January 11, 2018

Awesome options for getting more beneficial insects into your garden 

By now we’re all familiar with the plight of the declining honey bee—but did you know that there has also been a worldwide decline in all pollinators? True, parasitic wasps and hover flies might not be as sexy as honey bees, but they still play a critical role in pollination. This episode offers up tons of plants that will attract scores of “good bugs” into your garden. Turns out some of these plants are not only attractive to beneficial insects, but also pretty good-looking additions to the landscape.

Expert guests: Jeff Gillman director of the University of North Carolina, Charlotte Botanical Gardens and Paula Gross, the assistant director.

Although common chives (Allium schoenoprasum, Zones 4-8) attract a plethora of pollinators, they have a tendency to reseed obnoxiously. The allium cultivar 'Millenium' (Allium 'Millenium', Zones 5-8) is better behaved, prettier, and attracts just as many beneficial insects.

Steve, like many pollinators, has seldom met a hyssop he didn’t like, including Acapulco® Salmon and Pink hyssop (Agastache ‘Salmon and Pink’, Zones 5-9).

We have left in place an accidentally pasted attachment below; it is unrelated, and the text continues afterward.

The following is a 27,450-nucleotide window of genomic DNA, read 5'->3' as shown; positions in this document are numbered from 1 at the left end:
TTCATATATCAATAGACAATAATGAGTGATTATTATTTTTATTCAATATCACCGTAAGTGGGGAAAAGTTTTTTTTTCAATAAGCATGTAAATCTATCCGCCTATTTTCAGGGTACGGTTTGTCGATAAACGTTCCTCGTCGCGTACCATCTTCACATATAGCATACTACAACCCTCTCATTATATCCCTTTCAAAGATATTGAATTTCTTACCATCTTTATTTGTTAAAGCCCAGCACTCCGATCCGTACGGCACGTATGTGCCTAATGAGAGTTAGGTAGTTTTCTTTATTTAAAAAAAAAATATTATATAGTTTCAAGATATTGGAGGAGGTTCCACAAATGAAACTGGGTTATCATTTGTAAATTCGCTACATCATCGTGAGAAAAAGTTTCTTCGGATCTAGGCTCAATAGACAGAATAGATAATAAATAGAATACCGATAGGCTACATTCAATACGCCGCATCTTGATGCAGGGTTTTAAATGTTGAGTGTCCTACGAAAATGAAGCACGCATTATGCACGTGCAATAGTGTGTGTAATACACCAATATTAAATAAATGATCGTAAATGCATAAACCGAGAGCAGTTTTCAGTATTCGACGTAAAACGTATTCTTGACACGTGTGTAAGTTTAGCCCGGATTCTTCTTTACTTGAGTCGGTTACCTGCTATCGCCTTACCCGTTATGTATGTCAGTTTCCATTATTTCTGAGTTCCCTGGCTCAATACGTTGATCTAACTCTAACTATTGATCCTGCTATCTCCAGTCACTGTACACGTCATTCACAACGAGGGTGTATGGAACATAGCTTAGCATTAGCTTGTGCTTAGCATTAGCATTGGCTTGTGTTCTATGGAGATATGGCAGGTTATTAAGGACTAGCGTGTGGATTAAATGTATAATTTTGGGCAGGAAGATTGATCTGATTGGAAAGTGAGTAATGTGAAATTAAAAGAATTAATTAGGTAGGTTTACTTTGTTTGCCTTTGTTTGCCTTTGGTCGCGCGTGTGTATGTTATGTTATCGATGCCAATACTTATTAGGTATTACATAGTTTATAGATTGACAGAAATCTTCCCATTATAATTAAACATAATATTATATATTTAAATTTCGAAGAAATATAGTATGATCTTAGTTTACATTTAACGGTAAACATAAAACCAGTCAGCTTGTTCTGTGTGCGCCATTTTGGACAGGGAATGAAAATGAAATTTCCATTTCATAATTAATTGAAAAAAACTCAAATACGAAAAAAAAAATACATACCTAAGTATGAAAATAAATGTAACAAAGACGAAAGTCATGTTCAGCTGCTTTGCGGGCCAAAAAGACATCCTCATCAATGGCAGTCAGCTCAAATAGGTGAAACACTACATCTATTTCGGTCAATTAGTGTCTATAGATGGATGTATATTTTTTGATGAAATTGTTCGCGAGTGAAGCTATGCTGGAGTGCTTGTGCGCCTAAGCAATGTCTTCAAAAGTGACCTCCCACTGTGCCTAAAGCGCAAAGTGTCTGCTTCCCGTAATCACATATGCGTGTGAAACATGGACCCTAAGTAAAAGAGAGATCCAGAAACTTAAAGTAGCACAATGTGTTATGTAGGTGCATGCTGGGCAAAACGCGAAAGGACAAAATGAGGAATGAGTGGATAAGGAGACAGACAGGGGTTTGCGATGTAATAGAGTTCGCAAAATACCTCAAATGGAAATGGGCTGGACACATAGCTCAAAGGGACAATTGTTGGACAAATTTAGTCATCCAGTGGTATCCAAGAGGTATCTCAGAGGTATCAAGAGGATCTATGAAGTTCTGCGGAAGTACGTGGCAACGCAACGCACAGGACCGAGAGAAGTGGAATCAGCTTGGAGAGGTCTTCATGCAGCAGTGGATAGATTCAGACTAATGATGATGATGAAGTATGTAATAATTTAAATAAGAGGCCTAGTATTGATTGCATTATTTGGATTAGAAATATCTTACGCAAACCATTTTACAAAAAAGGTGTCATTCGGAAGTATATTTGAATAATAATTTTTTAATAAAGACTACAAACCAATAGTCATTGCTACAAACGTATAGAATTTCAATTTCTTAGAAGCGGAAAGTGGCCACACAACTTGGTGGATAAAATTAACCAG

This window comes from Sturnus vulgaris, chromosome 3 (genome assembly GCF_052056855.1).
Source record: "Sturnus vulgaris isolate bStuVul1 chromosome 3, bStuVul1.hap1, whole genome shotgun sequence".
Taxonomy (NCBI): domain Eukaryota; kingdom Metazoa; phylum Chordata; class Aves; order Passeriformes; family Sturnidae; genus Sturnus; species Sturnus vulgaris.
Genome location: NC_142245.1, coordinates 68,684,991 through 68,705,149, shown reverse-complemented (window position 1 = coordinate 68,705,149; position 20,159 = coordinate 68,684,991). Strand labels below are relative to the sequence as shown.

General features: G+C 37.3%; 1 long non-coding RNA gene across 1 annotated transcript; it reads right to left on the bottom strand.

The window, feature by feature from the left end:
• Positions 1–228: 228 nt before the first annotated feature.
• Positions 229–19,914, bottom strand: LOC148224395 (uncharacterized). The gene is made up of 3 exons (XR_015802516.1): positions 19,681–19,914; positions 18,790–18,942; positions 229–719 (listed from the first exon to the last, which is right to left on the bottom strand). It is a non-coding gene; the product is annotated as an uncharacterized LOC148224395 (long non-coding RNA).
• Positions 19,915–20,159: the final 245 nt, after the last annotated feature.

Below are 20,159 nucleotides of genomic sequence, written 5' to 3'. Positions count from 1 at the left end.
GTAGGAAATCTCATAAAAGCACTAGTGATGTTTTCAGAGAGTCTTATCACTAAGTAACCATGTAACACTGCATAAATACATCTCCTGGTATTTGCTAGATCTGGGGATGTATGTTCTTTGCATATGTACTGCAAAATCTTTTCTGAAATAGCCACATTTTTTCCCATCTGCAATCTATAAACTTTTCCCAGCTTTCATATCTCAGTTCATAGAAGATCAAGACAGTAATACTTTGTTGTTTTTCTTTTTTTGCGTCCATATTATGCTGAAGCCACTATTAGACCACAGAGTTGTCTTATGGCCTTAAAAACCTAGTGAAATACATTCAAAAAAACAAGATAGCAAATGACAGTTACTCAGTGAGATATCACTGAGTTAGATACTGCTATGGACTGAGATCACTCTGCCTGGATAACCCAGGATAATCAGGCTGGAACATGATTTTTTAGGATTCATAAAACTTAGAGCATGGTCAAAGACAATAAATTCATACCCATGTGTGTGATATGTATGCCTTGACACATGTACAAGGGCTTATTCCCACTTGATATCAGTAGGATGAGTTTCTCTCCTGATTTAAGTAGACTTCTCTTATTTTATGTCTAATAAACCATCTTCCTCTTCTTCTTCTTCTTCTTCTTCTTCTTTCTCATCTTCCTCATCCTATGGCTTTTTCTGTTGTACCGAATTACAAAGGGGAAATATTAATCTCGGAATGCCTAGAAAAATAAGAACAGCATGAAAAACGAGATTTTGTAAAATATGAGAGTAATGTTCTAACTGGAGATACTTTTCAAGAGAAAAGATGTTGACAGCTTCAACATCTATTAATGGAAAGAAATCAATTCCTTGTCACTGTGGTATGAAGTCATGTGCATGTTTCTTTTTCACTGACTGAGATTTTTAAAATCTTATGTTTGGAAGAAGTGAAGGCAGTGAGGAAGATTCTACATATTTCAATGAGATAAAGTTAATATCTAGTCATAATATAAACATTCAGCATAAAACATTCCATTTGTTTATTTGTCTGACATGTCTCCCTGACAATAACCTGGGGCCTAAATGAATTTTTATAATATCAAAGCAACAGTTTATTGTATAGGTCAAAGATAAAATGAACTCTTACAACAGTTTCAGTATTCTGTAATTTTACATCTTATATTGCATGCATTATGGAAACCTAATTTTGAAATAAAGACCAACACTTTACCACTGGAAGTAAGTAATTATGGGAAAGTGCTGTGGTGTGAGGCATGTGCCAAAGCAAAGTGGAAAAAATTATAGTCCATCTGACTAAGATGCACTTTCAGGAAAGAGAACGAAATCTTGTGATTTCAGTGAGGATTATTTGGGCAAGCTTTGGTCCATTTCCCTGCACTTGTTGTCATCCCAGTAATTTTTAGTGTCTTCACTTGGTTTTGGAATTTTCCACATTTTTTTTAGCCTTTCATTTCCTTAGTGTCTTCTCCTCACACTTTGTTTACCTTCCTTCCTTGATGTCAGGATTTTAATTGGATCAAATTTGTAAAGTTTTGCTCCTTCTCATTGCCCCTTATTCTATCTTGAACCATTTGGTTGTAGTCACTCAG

Surprisingly, bugleweed (Ajuga spp. and cvs., Zones 3-9) attracts a fair number of helpful insects, although it is not generally thought of as a plant for pollinators. Its bright blue blossoms show up in early spring when there isn’t much else blooming to satisfy hungry beneficials. 

Although it can be slightly thuggish, Paula Gross and Jeff Gillman at the UNC Botanical Gardens both tout short-toothed mountain mint (Pycnanthemum muticum, Zones 4-8) as a homerun when it comes to plants for pollinators. The proof being this clearly excited bee that posed for the picture above.

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